Being young, and not really fully understanding, but I think I came to realize the power of the music was music of life—it would look at a nightmare and a dream. It wasn’t like a pop song that would just say, “I want to hold your hand” or something. This acknowledged both the dark and the light—the reality of life. That spoke to me. On a very fundamental level, it made me feel life, you know?
My earliest connections with music as a way to express myself came at a time when I was very aware of my own mortality and I was going through something that was very physically and emotionally difficult for me, and this music embraced something that I was able to hold on to.
Was there a specific song, or just being bombarded with all this traditional blues material?
I remember the first song I ever played on a bandstand in a club for money was “Hobo Blues” by John Lee Hooker. That’s the way I felt.
It was something on a very tribal level. It hit me: be a guitar player. It seemed to make sense. In the process of trying to get inside a song, repeating a phrase, it was almost like a mantra for me, and it was something that made me feel ready to continue living. It was very spiritual to me; it was something that would transcend to a place that had a lot of life force in it. But at the same time I had to come through that dark that I was experiencing to reach that.
And so the performance became very ritualistic for me at that time—I was playing the guitar 10, 15 hours a day—and it’s remained that. As we tour today, I feel more in touch with my roots then ever before. To do maybe 250 cities in a year—that’s like I started, that thing that drove me out to keep that guitar in my hands.
For me, I have to address aspects whether they be dark or light, because I think that’s one of the powers of the music that spoke to me.
But it does seem like you concentrate a little bit more on the dark. There’s not a lot of good cheer on your records.
Well…could be. That’s just…how can I say? That’s something that’s affecting me, you know? Everybody, I think, brings their own individual expression in your life to a song. And a lot of my roads have been crooked, and they’ve been at night. That’s what I have to sing about.
You don’t come across as an especially brooding person. Talking to you now, you sound fairly upbeat.
No, I don’t consider myself a negative person or anything like that. But for me to perform, to pick up the instrument and to tap in to whatever source is inside of me, and to present that through music, it comes from a place inside of me that is deeply rooted in—how do I say?—issues that address very fundamental issues of life and death and mortality and the struggle of good and evil. This is where my music is rooted and so this is what I address with my music. It’s a very intense and physical ritual with me.
There’s an element of resistance to it. I’ve remained playing an instrument that some people consider archaic. The guitars I play are acoustic guitars, 1934 Nationals—I didn’t want to let go of this connection to do what I’m doing today. There’s an element of struggle in there. It’s not that I consciously brood in my life or look for the negativity, but to me, the song is a victory, to come through something and acknowledge it and maybe fight it until it becomes a dance. That’s kind of where I’m rooted.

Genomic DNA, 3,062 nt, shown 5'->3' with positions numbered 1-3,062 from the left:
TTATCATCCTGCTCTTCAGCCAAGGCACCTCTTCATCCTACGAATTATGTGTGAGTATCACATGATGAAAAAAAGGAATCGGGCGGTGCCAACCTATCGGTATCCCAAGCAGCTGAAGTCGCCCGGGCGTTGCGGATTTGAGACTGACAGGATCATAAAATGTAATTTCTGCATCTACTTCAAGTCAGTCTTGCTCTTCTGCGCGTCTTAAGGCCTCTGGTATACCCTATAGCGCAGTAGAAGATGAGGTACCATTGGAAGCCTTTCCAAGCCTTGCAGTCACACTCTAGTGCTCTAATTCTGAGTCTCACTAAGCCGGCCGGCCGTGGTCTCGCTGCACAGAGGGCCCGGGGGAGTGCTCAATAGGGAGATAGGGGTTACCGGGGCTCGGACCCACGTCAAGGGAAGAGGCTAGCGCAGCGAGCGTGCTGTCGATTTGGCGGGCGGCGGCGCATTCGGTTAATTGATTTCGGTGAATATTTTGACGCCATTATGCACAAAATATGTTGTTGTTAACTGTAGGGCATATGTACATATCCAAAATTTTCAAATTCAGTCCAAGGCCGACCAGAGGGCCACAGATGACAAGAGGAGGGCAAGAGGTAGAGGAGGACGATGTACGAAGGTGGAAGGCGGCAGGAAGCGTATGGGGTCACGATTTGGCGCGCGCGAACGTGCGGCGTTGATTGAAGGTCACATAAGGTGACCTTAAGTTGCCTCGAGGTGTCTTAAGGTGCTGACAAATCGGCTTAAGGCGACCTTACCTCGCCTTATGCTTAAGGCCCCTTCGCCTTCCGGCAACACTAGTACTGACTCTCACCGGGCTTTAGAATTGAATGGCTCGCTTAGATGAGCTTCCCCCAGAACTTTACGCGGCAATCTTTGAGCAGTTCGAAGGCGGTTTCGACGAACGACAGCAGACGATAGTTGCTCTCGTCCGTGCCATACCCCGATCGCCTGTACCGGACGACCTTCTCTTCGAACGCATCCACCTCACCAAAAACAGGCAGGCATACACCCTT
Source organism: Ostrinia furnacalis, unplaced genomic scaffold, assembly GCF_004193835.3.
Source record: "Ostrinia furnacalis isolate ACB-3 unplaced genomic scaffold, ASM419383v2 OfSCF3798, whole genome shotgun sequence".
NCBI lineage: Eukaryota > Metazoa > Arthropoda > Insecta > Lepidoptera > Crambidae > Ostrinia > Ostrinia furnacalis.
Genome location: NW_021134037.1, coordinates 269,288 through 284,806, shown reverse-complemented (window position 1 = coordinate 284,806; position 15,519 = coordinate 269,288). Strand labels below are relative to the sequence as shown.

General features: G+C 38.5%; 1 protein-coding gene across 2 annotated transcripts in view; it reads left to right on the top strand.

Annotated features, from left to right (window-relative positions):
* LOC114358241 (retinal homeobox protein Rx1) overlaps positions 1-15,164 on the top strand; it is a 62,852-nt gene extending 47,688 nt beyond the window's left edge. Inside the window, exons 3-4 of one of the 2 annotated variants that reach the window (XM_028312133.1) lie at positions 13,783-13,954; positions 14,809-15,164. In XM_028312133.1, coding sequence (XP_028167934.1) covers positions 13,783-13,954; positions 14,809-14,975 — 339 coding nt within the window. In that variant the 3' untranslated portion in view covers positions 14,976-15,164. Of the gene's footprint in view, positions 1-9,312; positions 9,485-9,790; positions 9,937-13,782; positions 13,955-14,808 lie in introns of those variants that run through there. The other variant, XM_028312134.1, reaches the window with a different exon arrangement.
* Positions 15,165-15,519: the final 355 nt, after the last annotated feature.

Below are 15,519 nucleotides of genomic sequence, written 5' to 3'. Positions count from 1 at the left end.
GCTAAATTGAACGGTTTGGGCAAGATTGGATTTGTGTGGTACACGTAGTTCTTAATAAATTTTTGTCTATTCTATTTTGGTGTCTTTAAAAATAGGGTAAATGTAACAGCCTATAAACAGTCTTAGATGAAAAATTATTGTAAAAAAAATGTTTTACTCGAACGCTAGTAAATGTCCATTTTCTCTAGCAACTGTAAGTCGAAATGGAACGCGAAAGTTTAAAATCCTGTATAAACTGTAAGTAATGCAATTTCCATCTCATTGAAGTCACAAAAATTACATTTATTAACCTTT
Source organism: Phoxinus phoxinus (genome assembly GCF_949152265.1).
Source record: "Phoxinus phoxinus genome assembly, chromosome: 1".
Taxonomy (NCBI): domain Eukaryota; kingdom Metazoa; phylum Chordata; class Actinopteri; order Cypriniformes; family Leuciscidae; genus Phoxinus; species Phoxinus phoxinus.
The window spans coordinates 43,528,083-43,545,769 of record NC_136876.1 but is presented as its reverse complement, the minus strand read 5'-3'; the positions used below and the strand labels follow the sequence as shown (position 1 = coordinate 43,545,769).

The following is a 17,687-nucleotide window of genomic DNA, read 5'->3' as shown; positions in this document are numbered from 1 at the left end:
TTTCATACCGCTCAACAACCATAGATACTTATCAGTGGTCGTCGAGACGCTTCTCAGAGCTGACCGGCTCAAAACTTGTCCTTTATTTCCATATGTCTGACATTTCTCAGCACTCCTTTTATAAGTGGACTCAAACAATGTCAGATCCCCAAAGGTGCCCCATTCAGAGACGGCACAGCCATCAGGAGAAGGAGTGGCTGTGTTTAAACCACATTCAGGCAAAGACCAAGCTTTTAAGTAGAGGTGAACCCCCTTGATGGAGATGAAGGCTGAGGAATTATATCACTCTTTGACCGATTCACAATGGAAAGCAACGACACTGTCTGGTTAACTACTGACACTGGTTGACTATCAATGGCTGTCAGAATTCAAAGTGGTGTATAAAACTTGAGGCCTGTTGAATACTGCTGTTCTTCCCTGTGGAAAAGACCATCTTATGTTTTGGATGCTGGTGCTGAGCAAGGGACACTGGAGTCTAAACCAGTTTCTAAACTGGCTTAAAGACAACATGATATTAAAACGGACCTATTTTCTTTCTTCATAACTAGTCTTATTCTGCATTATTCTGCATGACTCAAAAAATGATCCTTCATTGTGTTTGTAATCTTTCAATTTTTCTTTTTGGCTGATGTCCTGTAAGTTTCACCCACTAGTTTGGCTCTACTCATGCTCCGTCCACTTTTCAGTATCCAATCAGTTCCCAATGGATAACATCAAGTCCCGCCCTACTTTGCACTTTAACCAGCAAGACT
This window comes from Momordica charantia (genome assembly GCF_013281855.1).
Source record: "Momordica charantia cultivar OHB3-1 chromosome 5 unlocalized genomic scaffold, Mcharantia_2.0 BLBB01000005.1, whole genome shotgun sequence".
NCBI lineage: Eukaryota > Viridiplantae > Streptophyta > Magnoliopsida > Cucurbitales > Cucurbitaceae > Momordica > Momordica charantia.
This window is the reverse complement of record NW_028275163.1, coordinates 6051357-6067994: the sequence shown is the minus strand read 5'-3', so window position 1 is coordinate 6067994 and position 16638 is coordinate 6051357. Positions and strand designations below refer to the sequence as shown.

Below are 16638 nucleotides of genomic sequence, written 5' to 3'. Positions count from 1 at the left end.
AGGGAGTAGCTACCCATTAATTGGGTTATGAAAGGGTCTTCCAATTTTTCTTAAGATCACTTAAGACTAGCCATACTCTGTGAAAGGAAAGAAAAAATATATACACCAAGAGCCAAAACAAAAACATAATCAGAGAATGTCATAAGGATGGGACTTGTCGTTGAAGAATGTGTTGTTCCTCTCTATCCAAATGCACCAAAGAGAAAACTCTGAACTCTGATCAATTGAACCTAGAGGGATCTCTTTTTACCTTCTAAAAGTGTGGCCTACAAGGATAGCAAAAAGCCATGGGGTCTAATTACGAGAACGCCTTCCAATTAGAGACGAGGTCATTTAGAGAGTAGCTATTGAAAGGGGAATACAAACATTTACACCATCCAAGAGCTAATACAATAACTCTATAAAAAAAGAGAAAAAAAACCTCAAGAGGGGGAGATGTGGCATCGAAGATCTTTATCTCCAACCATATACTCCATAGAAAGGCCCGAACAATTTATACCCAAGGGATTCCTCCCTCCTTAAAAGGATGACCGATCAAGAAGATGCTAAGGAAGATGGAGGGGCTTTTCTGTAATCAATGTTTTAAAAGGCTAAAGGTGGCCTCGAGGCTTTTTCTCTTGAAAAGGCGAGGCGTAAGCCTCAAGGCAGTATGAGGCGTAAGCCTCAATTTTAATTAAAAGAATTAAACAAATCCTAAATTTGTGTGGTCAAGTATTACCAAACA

Your take on love in “Love’s Name” [from Howlin Mercy] is kind of ironic. You were married a couple of years ago—the song’s tone is unusual for a recently married man. You talk about love bringing heartache. Does that jive with what you are experiencing?
If you listen to that song, this is someone who is saying, “love stay away from my door,” but I think this is also someone who desperately wants love. When you fully release yourself to somebody, you risk total annihilation. When you come to that point, there’s a catharsis there. That song just struck me. When we wrote it, it’s like you don’t want love around your door, because of what it can do. There’s a risk.
Was that written after you were married, or before?
That song’s been in the works for a while.
But you’re happy surrendering yourself to love?
Well, yeah. But also, there’s “Look What Love Can Do.” That was a song that addressed feelings. There is a constant dichotomy.
With “Wolf Among the Lambs,” are you casting yourself as the wolf?
OK, that’s interesting. That’s one of the things…To me, the wolf may be symbolic of characteristics within our nature that sometimes people suppress or don’t want to look at. As in “Love’s Name,” that aspect of the experience of love. We are animals, no matter how civilized we are. As the song says, when the moon is high, I began to howl. This is a characteristic that’s been in my life. It may be one of the things that made me drift as many years as I did.
But I think that you have to acknowledge it. I think there’s an element of a predator in there, and if it exists, I think we have to be willing to take a look at it.
The Metallica song “Of Wolf and Man” addresses the same thing—the hunter within us all, being able to recognize that side and make it work for us.
Exactly…that’s right. I think we have to take responsibility. For me, a song, if you feel something, you got to say it for it to be honest. If you feel something and don’t say it, that’s not being true either. You’ve got to say it.
One last thing on the spirituality. Someone told me that you’re able to walk into a room and sense whether an odd or even number of candles are lit.
Well, that’s right.
Where does that come from?
Well, you know, I try and keep my mind on the higher mojo, and I am, in music and life, very much in tune to the spiritual, and it’s a big part of my life. I believe in the power of magic, and I try and actualize that in my life and my music on a daily basis. I’m a hoodoo man, and I try to keep it working.
Is an odd or even number of candles preferable?
Why is that?
It’s just better.